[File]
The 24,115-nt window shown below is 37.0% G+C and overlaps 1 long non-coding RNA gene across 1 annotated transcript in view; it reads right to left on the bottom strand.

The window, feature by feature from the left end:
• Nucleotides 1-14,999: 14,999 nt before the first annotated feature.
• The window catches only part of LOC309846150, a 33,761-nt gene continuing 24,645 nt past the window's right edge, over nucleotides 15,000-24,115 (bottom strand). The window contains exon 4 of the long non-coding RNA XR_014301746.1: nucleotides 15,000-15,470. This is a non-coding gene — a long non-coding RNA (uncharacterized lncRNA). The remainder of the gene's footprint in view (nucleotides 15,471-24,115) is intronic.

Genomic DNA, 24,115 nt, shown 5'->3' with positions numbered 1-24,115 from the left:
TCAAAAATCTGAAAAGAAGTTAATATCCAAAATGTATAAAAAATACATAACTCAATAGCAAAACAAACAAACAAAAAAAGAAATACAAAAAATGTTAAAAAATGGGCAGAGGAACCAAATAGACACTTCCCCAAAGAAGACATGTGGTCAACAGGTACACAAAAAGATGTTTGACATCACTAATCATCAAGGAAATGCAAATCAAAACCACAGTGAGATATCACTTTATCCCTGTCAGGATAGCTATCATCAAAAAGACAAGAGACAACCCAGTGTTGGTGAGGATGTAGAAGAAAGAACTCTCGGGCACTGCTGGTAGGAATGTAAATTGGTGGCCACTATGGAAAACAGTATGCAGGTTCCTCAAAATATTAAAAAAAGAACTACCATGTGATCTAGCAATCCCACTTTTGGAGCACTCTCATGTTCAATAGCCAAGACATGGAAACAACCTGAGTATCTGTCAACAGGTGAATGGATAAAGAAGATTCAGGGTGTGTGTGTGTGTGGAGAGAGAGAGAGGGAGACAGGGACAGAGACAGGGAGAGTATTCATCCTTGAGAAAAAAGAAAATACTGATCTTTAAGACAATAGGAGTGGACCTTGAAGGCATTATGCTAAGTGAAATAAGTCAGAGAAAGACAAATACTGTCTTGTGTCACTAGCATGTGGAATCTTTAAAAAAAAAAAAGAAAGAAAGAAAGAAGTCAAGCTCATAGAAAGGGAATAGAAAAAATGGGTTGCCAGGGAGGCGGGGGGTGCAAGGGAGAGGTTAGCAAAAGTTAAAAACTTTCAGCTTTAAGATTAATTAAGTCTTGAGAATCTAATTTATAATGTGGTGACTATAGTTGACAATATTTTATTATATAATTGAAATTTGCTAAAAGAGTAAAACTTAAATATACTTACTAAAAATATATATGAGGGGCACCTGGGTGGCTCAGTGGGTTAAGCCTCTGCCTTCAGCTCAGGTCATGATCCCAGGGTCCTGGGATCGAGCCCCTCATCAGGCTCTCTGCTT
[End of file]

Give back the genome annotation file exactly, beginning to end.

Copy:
The 24,115-nt window shown below is 37.0% G+C and overlaps 1 long non-coding RNA gene across 1 annotated transcript in view; it reads right to left on the bottom strand.

The window, feature by feature from the left end:
• Nucleotides 1-14,999: 14,999 nt before the first annotated feature.
• The window catches only part of LOC309846150, a 33,761-nt gene continuing 24,645 nt past the window's right edge, over nucleotides 15,000-24,115 (bottom strand). The window contains exon 4 of the long non-coding RNA XR_014301746.1: nucleotides 15,000-15,470. This is a non-coding gene — a long non-coding RNA (uncharacterized lncRNA). The remainder of the gene's footprint in view (nucleotides 15,471-24,115) is intronic.

Genomic DNA, 24,115 nt, shown 5'->3' with positions numbered 1-24,115 from the left:
TCAAAAATCTGAAAAGAAGTTAATATCCAAAATGTATAAAAAATACATAACTCAATAGCAAAACAAACAAACAAAAAAAGAAATACAAAAAATGTTAAAAAATGGGCAGAGGAACCAAATAGACACTTCCCCAAAGAAGACATGTGGTCAACAGGTACACAAAAAGATGTTTGACATCACTAATCATCAAGGAAATGCAAATCAAAACCACAGTGAGATATCACTTTATCCCTGTCAGGATAGCTATCATCAAAAAGACAAGAGACAACCCAGTGTTGGTGAGGATGTAGAAGAAAGAACTCTCGGGCACTGCTGGTAGGAATGTAAATTGGTGGCCACTATGGAAAACAGTATGCAGGTTCCTCAAAATATTAAAAAAAGAACTACCATGTGATCTAGCAATCCCACTTTTGGAGCACTCTCATGTTCAATAGCCAAGACATGGAAACAACCTGAGTATCTGTCAACAGGTGAATGGATAAAGAAGATTCAGGGTGTGTGTGTGTGTGGAGAGAGAGAGAGGGAGACAGGGACAGAGACAGGGAGAGTATTCATCCTTGAGAAAAAAGAAAATACTGATCTTTAAGACAATAGGAGTGGACCTTGAAGGCATTATGCTAAGTGAAATAAGTCAGAGAAAGACAAATACTGTCTTGTGTCACTAGCATGTGGAATCTTTAAAAAAAAAAAAGAAAGAAAGAAAGAAGTCAAGCTCATAGAAAGGGAATAGAAAAAATGGGTTGCCAGGGAGGCGGGGGGTGCAAGGGAGAGGTTAGCAAAAGTTAAAAACTTTCAGCTTTAAGATTAATTAAGTCTTGAGAATCTAATTTATAATGTGGTGACTATAGTTGACAATATTTTATTATATAATTGAAATTTGCTAAAAGAGTAAAACTTAAATATACTTACTAAAAATATATATGAGGGGCACCTGGGTGGCTCAGTGGGTTAAGCCTCTGCCTTCAGCTCAGGTCATGATCCCAGGGTCCTGGGATCGAGCCCCTCATCAGGCTCTCTGCTT